It’s Not that Easy, Robin!


Dear Readers:

Just like yesterday, today’s letter could have been used for Friday Feedback but I thought I’d try to address the writer’s issues and attempt to help her instead.


You write about two subjects that are very serious for many women but you handle them in a way that isn’t consistent with reality: losing weight and post-divorce financial matters.  These two problems often coincide with each other making each one even worse when they happen at the same time.

I was divorced 7 years ago in my mid 40s after 20 years of taking care of my family and creating a perfect home for my husband and  2 children.  My husband decided I wasn’t good enough for him after 2 decades of marriage and left when our oldest child went to college.  He later told me he had been waiting until she left to finally end the marriage.

After gaining weight steadily for about ten years, the divorce made it worse and I ended up where I am now: about 75 pounds heavier than I should be.  I also have no job and live on the spousal support (NOT ALIMONY, AS YOU CALL IT) that you so often claim is unfair.  How could I find a job after being out of the workforce for so long?

Often I find your writing witty and fun, but on these two subjects you come across as over-simplifying things and being too hard on women.  Thanks for listening.

-Frustrated Fan

Dear Frustrated Fan:

I really appreciate your letter even though you take me to task for being glib and without empathy.  Ordinarily your criticism would have hurt my feelings, but I’ve been cultivating a thick skin in anticipation of becoming world-famous.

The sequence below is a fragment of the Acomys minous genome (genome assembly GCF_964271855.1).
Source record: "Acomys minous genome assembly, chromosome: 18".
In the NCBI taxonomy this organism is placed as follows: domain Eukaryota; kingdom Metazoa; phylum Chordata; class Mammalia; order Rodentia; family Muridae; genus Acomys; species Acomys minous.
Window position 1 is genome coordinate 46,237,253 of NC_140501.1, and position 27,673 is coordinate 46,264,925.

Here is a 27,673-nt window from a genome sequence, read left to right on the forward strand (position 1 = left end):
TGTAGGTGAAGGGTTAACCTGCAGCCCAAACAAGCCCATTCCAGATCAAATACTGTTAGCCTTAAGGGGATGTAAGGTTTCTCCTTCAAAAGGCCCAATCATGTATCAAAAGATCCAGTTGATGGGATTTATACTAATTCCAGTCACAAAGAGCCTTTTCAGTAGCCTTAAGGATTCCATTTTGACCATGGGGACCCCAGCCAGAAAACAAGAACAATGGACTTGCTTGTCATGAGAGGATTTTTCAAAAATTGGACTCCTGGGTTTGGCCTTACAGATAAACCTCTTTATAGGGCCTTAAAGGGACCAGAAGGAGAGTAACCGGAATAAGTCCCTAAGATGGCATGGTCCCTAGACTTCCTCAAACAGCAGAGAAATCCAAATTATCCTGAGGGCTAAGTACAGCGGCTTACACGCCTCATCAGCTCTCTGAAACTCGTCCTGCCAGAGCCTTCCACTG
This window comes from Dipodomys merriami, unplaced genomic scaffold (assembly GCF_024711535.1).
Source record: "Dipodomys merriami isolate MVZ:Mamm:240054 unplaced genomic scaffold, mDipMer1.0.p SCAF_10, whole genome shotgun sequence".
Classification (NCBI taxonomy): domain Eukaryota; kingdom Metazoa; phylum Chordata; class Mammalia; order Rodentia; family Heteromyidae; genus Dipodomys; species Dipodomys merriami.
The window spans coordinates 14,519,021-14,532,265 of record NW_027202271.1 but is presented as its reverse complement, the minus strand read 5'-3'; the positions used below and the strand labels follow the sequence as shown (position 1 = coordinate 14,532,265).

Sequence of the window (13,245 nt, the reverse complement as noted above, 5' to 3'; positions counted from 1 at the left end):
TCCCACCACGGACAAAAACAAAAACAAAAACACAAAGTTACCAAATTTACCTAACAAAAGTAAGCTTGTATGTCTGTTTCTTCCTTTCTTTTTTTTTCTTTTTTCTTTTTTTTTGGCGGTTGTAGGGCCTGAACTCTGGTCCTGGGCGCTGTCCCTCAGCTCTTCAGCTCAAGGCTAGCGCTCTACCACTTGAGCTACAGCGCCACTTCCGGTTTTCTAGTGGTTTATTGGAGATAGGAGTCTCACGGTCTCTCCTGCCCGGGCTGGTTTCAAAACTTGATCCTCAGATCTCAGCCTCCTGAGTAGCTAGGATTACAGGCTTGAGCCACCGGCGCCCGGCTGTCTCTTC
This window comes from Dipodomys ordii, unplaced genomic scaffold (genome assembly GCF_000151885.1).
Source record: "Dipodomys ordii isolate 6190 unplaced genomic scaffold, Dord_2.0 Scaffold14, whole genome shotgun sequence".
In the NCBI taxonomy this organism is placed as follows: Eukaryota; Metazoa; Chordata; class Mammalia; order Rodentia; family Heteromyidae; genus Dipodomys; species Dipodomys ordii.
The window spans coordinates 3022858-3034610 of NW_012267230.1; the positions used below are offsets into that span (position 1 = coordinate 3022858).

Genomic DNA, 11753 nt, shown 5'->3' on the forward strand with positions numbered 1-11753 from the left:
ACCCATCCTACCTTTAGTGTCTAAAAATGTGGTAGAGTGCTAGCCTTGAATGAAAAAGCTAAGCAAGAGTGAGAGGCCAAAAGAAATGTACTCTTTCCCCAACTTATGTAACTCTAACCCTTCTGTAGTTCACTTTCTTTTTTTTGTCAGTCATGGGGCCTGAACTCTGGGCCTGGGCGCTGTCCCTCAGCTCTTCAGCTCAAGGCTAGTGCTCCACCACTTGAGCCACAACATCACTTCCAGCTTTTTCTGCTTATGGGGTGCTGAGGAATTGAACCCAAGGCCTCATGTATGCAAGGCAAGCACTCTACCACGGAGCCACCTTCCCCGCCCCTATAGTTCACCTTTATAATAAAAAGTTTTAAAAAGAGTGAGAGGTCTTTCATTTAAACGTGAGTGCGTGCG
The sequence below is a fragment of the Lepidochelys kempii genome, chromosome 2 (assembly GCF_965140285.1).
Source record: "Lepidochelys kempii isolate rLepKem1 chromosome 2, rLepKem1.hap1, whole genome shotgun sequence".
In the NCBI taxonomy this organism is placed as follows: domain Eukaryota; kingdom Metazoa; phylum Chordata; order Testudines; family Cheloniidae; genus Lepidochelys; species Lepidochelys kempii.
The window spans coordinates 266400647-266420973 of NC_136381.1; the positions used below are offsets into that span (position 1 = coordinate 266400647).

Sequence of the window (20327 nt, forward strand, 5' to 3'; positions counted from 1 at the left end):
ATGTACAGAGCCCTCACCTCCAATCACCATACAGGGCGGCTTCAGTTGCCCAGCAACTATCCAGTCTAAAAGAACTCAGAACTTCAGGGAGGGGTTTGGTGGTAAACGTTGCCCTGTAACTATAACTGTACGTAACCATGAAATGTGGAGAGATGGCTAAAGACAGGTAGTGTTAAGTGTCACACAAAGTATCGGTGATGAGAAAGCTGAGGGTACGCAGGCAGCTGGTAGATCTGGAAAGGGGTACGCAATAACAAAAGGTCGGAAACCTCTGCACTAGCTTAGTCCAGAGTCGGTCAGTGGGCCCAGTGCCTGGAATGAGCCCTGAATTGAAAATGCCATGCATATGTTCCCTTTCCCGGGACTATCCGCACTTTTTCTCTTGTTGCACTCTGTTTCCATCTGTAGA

Let’s talk about me first (duh), then let’s talk about you.

I certainly do care about and understand the challenges women face regarding weight gain and divorce.  I know a thing or two about both subjects and I suppose that’s why I think I’m qualified to opine on them.  Perhaps my delivery could use some tweaking.

My devotion to the alimony (sorry, it isn’t “spousal support” because you are no longer “spousal”) reform movement is based upon my love of both genders.

1. I  love men and I don’t think it’s fair they should have to support an ex-wife (or ex-husband, depending on where you live and how you roll) into perpetuity when the relationship ends; and

2. I love women and I hate seeing them overwhelmed by a divorce because they were so dependent on a man (or woman, see above) during a marriage.  You may have created a “perfect home” for your husband, but let’s be honest: he can hire that shit out.  What you actually created was a black hole of child-like dependency for yourself.


When a couple in a “traditional” marriage like yours gets divorced, the woman is often left with no career or life skills that translate into a job that will enable them to support themselves after a period of transitional alimony (note: According to the IRS, women account for 97% of alimony recipients, hence my choice of gender identifiers).

Do I think it will be “easy” for you to support yourself?  No.  Do I think you should? Yes.  I also think you may want to take a look at everything that contributed to the end of your marriage, because I sense you place all the blame at your ex-husband’s feet.  Perhaps once you own your own piece of the marital failure you will have a breakthrough of sorts and a subsequent surge of motivation to do something remarkable with the rest of your life.

Regarding the weight loss portion of your critique:


I certainly know how hard it is to lose weight.  When I graduated from college I was 187 pounds.  I’ll never forget the day I stepped on the scale and made that discovery. At that point in my life I was aimless, depressed and living with my parents.  Being fat was the icing on the cake of fuckery that was my life at the time.

Looking back, you know when I started to shed the weight?

The day I started law school: my misguided attempt to do something important, make my parents proud, go into an insane amount of debt and be able to say “I’m a lawyer” in a bar to a cute guy without lying.  Yes, I pretended to be a lawyer for a while.  With a paralegal mom and a lawyer dad, I knew enough to pass.